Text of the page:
The equivalent of 1½ times the capacity of the original Cotter Dam has been added to the ACT's water reserves in the past 10 days, ACTEW Water figures show.
As a result, Canberra has more water in its combined storages going into autumn and winter than ever before.
Following 42.8 millimetres of rain at the weekend, there is almost as much water in the Corin, Bendora, Cotter and Googong dams now as on January 1.
Water levels usually dip noticeably over summer as consumption increases and inflows are reduced.
The four dams are at 73.6 per cent of their combined 278 gigalitres capacity; compared with 75.8 per cent at the beginning of the year.
This is a gain of 2.3 per cent, or 6.3 gigalitres, on the 71.3 per cent recorded at the end of last month.
Before a major upgrade, completed between 2009 and last year at an estimated cost of $409 million, Cotter Dam could only hold 4 gigalitres of water.
It underwent a 72 gigalitres capacity boost as part of a multipronged strategy to dramatically increase Canberra's water security after the devastating 2006 to 2010 drought.
The Centre for International Economics, Canberra and Sydney has estimated the annual cost of the stage three restrictions in place in Canberra from late 2006 to 2010 at $75 million a year, or more than a $250 million over that time.
About $4 million a year of this was borne by industry. The bulk of the impact was felt by householders and residents through loss of amenity, the destruction of gardens, lost time to hand watering and the like.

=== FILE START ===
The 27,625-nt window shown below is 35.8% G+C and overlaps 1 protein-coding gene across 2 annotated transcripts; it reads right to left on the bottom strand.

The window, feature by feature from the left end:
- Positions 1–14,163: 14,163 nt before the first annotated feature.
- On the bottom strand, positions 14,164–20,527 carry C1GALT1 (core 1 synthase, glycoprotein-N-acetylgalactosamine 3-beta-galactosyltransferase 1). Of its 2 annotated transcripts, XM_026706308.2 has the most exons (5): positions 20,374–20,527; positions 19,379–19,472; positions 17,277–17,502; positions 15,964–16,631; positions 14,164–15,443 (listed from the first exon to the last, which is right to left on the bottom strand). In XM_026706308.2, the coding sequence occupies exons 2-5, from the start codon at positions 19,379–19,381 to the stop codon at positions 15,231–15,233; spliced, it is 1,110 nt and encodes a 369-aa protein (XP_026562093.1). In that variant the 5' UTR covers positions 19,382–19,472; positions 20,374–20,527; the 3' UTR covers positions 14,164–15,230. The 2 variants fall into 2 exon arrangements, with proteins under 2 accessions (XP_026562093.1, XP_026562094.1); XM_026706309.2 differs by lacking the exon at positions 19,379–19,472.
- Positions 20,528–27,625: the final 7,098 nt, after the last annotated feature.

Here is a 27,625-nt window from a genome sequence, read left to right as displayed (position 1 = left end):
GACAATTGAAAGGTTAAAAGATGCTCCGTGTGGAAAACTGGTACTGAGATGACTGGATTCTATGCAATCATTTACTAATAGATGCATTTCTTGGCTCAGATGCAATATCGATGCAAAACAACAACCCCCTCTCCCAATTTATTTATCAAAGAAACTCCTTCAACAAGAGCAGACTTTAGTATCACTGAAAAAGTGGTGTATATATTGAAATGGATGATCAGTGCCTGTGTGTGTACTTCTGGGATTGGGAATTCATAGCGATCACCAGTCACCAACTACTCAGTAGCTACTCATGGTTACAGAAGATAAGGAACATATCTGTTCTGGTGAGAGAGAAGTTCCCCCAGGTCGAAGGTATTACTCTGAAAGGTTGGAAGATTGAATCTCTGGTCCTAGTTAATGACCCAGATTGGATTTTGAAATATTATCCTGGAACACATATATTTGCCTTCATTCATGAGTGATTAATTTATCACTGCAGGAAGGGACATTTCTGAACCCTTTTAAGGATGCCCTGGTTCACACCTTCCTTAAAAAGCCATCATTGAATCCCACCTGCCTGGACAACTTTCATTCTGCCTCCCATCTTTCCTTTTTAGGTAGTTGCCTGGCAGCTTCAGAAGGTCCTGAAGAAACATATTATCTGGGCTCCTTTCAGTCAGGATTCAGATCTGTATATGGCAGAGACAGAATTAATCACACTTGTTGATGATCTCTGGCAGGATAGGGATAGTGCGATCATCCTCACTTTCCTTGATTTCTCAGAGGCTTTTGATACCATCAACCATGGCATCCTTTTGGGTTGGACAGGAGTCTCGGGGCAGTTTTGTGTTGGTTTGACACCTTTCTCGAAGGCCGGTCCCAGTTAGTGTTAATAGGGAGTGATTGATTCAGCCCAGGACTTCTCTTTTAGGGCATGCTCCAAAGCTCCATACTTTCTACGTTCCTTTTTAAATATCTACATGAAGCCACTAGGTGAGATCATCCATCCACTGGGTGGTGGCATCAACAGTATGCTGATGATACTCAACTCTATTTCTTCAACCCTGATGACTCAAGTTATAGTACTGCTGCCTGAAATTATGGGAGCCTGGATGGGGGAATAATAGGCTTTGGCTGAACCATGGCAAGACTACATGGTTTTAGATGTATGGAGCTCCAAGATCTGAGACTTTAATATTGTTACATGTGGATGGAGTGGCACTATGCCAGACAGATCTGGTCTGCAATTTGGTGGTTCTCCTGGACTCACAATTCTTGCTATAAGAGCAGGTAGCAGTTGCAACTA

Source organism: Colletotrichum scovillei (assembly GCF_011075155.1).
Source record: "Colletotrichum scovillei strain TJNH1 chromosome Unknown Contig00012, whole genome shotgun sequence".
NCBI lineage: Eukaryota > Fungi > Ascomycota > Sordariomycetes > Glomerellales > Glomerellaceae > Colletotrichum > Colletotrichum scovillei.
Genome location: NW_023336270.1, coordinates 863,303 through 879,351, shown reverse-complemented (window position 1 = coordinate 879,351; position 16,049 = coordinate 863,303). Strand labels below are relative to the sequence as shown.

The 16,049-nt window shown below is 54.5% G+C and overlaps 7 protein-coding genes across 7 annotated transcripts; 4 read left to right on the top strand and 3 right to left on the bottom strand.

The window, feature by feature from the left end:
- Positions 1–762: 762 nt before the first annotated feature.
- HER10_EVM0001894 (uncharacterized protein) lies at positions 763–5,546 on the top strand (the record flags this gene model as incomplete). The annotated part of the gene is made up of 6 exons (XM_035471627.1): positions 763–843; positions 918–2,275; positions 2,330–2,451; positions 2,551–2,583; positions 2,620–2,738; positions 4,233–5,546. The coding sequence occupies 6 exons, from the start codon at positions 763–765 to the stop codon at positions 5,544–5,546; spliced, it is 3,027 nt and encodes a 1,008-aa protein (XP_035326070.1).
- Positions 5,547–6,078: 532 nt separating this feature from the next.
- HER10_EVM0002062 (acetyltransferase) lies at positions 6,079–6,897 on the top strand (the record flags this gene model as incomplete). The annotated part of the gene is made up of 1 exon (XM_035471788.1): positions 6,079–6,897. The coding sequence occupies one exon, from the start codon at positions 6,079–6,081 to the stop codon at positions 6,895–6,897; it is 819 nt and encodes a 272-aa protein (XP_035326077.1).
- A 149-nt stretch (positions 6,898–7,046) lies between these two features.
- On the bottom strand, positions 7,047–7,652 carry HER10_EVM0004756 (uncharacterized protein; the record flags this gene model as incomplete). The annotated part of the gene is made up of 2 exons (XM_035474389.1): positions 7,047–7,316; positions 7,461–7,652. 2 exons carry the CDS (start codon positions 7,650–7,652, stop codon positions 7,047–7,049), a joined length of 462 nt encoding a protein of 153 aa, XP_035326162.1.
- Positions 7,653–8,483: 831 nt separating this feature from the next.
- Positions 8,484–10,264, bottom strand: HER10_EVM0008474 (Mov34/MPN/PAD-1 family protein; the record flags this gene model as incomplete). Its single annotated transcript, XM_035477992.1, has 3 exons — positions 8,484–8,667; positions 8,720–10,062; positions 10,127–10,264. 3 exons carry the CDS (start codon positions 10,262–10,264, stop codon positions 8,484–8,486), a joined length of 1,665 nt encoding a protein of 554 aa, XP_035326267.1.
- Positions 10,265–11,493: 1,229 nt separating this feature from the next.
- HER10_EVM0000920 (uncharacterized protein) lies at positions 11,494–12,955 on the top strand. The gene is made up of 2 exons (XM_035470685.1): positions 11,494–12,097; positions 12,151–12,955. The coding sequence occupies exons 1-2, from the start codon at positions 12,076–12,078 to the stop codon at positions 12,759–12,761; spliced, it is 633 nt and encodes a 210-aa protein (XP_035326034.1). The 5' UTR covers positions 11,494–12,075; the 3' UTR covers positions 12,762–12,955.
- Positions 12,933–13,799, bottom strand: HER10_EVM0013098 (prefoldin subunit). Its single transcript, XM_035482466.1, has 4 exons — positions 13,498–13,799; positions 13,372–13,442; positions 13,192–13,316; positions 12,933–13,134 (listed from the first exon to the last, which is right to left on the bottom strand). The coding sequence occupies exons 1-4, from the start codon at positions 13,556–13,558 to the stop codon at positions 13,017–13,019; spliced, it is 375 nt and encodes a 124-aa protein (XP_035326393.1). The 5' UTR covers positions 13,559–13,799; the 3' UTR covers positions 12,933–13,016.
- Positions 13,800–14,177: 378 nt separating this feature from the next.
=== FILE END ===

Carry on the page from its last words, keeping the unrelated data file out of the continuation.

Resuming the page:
The good news, according to ACTEW Water's group manager for customer solutions, Chris Webb, is that water restrictions are effectively a thing of the past for Canberrans.
He said the region would have to experience a drought of unprecedented duration and severity for it to be necessary to introduce water restrictions again. Permanent water conservation measures are now in place, however.
''We have secured the provision of water [for the ACT] for a generation or more to come,'' Mr Webb said. ''We are in a completely different situation to where we were at the start of the last decade.''
He is confident three of the four dams will receive a top up over the rest of autumn, winter and into spring. Googong's water level is unlikely to rise by much, given it now stands at 99.6 per cent of capacity. Bendora is at 91.9 per cent and Corin is at 56 per cent.
The new Cotter Dam, which only started taking water on February 23 last year, had reached 30 per cent of capacity by its official opening in October last year and was up to 41.6 per cent on January 1.
''Increases to dam levels depend on a number of factors beyond rainfall,'' Mr Webb said. ''We also take into account community consumption, the condition of the catchments, where the rain falls and evaporation,'' he said. ''Now that our catchments are in better condition and consumption is decreasing, any further rainfall will have a greater impact on overall levels.''
He said under ''normal conditions'' the new Cotter Dam would take about five years to fill.